Australia's Bill Henson scandal: Notes on the new cultural attitude to images

Melinda Hinkson*

*Corresponding author for this work

    Research output: Contribution to journalArticlepeer-review

    8 Citations (Scopus)


    In May 2008 police removed a series of artworks by internationally renowned photomedia artist Bill Henson from the walls of a Sydney gallery just hours before his exhibition was due to open. They did so in response to an allegation that the invitation to the opening carried an image of child pornography. This article explores some of the events and public debate that followed. The author suggests that rather than simply replicating an age-old debate over censorship, the recent furore in Australia reveals dimensions of a new cultural attitude to images. She sketches some of the key dimensions of this attitude, with a particular focus on the increasingly dominant visual experiences offered by digitally mediated images. Following scholars writing at the interface between art theory and anthropology, she argues that these experiences configure relationships between persons and images in particular ways. She argues, too, that our mediated engagements with fleeting digital images are influencing the way we apprehend other kinds of pictures, and in turn have implications for our relations with each other. In conclusion she suggests that the Henson case highlights the ethical implications of recognising the qualitative distinctiveness of different kinds of visual experience.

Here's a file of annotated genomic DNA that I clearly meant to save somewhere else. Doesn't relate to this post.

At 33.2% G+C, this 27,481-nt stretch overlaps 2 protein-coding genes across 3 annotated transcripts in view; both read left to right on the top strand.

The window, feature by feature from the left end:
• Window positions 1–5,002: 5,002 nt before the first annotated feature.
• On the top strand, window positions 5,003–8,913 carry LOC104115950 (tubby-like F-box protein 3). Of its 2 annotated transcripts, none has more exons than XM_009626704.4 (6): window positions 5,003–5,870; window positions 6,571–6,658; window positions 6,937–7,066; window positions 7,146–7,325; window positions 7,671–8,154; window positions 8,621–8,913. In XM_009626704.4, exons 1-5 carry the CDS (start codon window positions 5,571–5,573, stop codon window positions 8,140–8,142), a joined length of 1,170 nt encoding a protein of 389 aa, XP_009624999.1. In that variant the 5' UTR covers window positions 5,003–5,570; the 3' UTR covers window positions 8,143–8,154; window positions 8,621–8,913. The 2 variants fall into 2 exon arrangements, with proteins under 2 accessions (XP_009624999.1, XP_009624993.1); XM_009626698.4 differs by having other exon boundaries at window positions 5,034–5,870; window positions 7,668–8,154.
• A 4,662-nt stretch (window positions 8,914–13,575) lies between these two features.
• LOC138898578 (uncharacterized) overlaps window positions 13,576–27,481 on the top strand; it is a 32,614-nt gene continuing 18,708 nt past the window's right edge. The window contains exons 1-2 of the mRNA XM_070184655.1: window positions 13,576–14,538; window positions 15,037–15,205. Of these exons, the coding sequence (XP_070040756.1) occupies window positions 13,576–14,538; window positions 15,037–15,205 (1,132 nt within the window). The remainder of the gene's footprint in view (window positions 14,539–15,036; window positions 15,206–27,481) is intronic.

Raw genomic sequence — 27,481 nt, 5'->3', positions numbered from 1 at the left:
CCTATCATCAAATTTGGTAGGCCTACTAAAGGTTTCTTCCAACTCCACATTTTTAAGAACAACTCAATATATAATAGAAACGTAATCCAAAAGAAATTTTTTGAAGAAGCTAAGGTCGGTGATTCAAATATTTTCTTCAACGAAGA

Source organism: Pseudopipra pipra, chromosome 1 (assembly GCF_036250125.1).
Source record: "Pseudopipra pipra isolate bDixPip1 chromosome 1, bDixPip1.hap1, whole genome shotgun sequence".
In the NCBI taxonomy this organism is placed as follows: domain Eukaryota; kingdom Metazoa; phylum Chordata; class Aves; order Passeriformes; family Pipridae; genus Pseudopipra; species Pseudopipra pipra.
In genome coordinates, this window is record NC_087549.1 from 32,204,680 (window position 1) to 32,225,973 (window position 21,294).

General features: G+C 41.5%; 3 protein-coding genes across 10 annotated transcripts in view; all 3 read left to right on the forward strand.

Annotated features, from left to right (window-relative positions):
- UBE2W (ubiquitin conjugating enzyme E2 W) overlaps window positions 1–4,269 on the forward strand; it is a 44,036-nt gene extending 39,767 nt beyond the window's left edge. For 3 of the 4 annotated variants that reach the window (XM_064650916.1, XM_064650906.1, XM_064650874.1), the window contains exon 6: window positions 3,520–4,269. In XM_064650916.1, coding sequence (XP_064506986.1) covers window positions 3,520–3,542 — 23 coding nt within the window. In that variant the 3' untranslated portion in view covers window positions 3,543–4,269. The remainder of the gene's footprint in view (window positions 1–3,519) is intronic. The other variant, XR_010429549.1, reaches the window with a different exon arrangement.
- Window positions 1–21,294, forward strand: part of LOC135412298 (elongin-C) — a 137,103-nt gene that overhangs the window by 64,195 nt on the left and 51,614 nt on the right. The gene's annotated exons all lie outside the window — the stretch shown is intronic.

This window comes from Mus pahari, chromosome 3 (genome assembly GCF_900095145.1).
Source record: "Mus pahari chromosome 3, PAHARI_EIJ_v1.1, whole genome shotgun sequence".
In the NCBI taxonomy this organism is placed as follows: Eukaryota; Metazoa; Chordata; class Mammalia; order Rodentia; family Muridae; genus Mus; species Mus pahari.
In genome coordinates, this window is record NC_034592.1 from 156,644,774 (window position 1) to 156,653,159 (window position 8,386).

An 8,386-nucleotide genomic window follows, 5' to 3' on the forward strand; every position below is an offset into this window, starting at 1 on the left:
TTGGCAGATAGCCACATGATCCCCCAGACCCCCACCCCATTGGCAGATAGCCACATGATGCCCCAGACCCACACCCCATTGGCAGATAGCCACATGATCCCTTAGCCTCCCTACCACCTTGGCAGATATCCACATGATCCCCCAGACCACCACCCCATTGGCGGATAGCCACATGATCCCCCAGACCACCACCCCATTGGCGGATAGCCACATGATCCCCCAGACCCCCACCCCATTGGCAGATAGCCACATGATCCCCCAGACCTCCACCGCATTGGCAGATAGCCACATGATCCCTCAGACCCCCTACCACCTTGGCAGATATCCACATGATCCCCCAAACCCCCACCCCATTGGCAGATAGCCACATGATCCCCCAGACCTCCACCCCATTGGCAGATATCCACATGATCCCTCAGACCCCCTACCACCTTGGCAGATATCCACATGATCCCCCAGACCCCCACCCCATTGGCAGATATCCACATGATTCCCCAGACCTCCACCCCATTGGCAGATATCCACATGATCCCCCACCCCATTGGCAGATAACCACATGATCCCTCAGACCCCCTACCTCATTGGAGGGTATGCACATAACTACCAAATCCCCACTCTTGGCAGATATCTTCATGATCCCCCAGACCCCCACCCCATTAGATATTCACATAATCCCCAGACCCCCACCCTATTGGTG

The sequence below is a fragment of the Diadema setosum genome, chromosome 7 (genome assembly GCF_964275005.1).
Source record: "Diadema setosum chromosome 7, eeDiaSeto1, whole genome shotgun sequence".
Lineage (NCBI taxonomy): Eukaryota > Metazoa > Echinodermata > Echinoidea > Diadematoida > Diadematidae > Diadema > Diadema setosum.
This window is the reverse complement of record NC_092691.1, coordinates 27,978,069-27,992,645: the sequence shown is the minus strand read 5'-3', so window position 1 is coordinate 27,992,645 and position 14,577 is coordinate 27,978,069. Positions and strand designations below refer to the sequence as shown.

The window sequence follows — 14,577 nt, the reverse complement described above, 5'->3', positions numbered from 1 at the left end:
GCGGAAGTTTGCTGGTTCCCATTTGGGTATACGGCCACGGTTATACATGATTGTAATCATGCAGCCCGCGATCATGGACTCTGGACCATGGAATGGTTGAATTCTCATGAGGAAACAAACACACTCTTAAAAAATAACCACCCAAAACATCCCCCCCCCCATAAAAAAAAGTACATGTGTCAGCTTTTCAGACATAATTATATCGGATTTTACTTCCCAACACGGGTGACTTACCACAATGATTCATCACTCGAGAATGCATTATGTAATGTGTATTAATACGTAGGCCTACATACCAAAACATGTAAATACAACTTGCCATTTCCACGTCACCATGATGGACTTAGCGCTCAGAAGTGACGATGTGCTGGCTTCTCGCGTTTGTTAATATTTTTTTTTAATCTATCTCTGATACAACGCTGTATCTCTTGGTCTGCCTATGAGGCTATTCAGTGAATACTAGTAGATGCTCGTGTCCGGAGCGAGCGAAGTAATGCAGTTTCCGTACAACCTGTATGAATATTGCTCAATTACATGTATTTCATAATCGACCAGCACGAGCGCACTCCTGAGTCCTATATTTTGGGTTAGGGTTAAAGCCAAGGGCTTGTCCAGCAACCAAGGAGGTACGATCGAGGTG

Original languageEnglish
    Pages (from-to)202-213
    Number of pages12
    JournalVisual Studies
    Issue number3
    Publication statusPublished - 2009


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